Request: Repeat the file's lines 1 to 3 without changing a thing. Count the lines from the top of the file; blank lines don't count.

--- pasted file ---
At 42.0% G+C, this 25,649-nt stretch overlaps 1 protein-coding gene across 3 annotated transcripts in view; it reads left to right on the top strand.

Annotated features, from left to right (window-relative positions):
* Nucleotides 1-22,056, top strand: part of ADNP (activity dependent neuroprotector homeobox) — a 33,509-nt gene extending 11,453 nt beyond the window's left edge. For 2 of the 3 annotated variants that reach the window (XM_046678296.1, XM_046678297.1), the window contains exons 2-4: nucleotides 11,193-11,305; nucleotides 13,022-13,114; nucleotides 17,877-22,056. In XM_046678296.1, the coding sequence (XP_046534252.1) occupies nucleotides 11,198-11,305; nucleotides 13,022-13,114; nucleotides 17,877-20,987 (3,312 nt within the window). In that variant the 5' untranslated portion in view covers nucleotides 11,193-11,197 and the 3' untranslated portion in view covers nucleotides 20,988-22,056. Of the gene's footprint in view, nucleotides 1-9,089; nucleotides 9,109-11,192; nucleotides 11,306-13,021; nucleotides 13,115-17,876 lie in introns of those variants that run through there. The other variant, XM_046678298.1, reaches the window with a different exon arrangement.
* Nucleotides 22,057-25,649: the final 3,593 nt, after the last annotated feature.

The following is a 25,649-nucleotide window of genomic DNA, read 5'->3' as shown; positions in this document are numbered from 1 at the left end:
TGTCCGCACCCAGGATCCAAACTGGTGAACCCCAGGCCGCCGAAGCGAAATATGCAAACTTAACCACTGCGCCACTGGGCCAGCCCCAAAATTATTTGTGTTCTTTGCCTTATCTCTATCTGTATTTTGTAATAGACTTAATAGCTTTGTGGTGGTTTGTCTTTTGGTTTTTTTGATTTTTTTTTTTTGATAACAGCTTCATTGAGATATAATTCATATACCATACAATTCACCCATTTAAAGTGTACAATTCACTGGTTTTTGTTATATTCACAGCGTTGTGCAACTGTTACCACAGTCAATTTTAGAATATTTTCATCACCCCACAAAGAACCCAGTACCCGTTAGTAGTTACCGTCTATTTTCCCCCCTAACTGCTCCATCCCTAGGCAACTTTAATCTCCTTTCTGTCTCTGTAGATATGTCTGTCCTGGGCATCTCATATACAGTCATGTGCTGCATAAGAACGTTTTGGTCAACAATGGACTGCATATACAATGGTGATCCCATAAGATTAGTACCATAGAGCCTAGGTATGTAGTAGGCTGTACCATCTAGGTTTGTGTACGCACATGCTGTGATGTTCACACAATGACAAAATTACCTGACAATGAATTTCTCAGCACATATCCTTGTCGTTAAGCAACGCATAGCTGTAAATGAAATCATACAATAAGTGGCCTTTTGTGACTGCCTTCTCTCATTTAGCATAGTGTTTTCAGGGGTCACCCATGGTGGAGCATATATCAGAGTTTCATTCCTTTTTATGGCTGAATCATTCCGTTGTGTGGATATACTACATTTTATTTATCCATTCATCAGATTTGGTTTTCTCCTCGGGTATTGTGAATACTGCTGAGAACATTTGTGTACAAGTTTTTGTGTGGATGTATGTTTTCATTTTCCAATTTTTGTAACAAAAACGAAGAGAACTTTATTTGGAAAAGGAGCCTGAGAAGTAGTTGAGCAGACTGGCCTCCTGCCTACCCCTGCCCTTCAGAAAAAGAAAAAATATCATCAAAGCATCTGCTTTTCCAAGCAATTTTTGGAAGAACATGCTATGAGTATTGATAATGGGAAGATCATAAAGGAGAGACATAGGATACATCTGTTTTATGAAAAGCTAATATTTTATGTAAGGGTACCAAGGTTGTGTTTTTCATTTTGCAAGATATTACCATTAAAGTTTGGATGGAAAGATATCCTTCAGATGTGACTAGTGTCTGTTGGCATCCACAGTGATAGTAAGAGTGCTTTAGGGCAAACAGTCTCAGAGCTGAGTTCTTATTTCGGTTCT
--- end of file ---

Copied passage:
At 42.0% G+C, this 25,649-nt stretch overlaps 1 protein-coding gene across 3 annotated transcripts in view; it reads left to right on the top strand.

Annotated features, from left to right (window-relative positions):
* Nucleotides 1-22,056, top strand: part of ADNP (activity dependent neuroprotector homeobox) — a 33,509-nt gene extending 11,453 nt beyond the window's left edge. For 2 of the 3 annotated variants that reach the window (XM_046678296.1, XM_046678297.1), the window contains exons 2-4: nucleotides 11,193-11,305; nucleotides 13,022-13,114; nucleotides 17,877-22,056. In XM_046678296.1, the coding sequence (XP_046534252.1) occupies nucleotides 11,198-11,305; nucleotides 13,022-13,114; nucleotides 17,877-20,987 (3,312 nt within the window). In that variant the 5' untranslated portion in view covers nucleotides 11,193-11,197 and the 3' untranslated portion in view covers nucleotides 20,988-22,056. Of the gene's footprint in view, nucleotides 1-9,089; nucleotides 9,109-11,192; nucleotides 11,306-13,021; nucleotides 13,115-17,876 lie in introns of those variants that run through there. The other variant, XM_046678298.1, reaches the window with a different exon arrangement.